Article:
Invertebrate Paleobiology
Professor- Geology
Professor - Marine Sciences
Geography-Geology Building, Room 309

Current Research Interests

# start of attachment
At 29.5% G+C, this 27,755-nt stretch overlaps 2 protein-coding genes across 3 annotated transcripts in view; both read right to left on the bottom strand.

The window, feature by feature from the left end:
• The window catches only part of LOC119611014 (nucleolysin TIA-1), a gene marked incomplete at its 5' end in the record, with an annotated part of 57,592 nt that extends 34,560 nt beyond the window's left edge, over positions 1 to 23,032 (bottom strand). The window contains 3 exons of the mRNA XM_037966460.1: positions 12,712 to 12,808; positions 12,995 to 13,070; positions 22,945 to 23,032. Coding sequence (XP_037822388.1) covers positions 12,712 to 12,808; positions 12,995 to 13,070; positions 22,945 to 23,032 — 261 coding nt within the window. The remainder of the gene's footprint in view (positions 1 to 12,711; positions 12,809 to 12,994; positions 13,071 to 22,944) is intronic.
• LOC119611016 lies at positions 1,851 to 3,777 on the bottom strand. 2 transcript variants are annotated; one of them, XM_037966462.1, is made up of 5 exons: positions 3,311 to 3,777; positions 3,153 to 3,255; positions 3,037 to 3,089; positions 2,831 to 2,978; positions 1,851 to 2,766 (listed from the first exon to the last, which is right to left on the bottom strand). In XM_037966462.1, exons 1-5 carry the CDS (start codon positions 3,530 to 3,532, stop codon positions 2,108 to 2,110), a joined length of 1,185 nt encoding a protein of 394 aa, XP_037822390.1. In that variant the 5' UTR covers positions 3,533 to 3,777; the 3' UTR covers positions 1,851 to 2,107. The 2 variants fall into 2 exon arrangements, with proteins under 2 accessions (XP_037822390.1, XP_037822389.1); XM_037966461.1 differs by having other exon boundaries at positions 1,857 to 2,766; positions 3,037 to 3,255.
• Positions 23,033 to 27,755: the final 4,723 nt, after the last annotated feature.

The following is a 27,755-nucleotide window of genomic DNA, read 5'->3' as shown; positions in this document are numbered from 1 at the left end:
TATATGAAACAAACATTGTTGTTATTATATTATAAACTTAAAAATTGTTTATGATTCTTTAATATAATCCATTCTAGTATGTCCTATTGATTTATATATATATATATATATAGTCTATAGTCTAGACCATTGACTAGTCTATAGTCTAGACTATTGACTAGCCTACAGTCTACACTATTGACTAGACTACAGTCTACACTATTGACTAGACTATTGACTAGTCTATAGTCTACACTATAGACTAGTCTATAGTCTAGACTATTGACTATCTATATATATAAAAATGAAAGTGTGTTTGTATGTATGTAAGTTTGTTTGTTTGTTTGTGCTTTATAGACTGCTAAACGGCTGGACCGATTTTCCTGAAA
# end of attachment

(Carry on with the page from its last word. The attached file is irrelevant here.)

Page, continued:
Sally E. Walker is a Professor of Paleontology at the University of Georgia in Athens, Georgia, USA, and is a specialist in fossil forensics (taphonomy and paleoecology).  She is most interested in how biological, physical and chemical factors affect the preservation of marine organisms in modern and fossil deposits (this includes dissolution of carbonate, effects of predation or ice scour on shell integrity, and the effects of encrusting and bioeroding organisms on preserving or destroying carbonate shells).  Currently, she is working with Ph.D., M.S. and undergraduate students on three projects:  1) The Antarctic Scallop, Adamussium colbecki, as an ecosystem engineer; 2) Taphonomy and paleoecology of the biota within the middle Cambrian Conasauga Formation; and 3) the Middle Miocene Climatic Optimum.  She is a founding member of the Shelf-Slope Experimental Taphonomy Initiative (SSETI) that is an on-going research initiative focused on the preservation and/or destruction of various types of carbonate (crustacea, molluscs, echinoderms) and wood experimentally-deployed along shallow shelf to deep-sea depths in the Gulf of Mexico and Caribbean. She is most known for her work doing field experimental taphonomy in marine systems, which she modeled after Dr. Anna Kay Behrensmeyer's terrestrial work in Africa.  Dr. Walker is a Fellow of the American Association for the Advancement of Science (AAAS), a Paleontological Society Fellow, a Fellow of the Explorers Club and has an Antarctic Service Medal (NSF).